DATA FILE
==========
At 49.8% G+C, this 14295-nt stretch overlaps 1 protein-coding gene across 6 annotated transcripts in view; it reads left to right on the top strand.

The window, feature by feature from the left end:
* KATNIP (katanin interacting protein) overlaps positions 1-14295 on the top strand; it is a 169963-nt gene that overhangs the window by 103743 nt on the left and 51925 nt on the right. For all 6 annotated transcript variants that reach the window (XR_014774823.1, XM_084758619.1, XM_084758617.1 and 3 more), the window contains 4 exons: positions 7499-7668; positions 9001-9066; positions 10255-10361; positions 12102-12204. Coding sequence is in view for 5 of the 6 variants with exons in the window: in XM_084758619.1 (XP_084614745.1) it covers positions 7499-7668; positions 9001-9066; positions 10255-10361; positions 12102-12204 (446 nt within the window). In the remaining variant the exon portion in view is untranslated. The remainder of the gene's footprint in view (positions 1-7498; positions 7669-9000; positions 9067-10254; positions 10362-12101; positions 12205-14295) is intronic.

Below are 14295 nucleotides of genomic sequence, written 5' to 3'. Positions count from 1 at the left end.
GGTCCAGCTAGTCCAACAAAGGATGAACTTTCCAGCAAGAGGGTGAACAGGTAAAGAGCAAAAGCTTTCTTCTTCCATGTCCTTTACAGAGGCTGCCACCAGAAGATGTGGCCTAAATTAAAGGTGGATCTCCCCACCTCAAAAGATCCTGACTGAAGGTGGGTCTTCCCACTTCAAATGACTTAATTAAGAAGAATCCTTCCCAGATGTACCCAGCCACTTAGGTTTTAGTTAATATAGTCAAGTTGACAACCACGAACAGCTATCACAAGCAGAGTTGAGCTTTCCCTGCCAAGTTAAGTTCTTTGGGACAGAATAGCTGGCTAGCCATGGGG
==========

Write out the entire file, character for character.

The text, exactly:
At 49.8% G+C, this 14295-nt stretch overlaps 1 protein-coding gene across 6 annotated transcripts in view; it reads left to right on the top strand.

The window, feature by feature from the left end:
* KATNIP (katanin interacting protein) overlaps positions 1-14295 on the top strand; it is a 169963-nt gene that overhangs the window by 103743 nt on the left and 51925 nt on the right. For all 6 annotated transcript variants that reach the window (XR_014774823.1, XM_084758619.1, XM_084758617.1 and 3 more), the window contains 4 exons: positions 7499-7668; positions 9001-9066; positions 10255-10361; positions 12102-12204. Coding sequence is in view for 5 of the 6 variants with exons in the window: in XM_084758619.1 (XP_084614745.1) it covers positions 7499-7668; positions 9001-9066; positions 10255-10361; positions 12102-12204 (446 nt within the window). In the remaining variant the exon portion in view is untranslated. The remainder of the gene's footprint in view (positions 1-7498; positions 7669-9000; positions 9067-10254; positions 10362-12101; positions 12205-14295) is intronic.

Below are 14295 nucleotides of genomic sequence, written 5' to 3'. Positions count from 1 at the left end.
GGTCCAGCTAGTCCAACAAAGGATGAACTTTCCAGCAAGAGGGTGAACAGGTAAAGAGCAAAAGCTTTCTTCTTCCATGTCCTTTACAGAGGCTGCCACCAGAAGATGTGGCCTAAATTAAAGGTGGATCTCCCCACCTCAAAAGATCCTGACTGAAGGTGGGTCTTCCCACTTCAAATGACTTAATTAAGAAGAATCCTTCCCAGATGTACCCAGCCACTTAGGTTTTAGTTAATATAGTCAAGTTGACAACCACGAACAGCTATCACAAGCAGAGTTGAGCTTTCCCTGCCAAGTTAAGTTCTTTGGGACAGAATAGCTGGCTAGCCATGGGG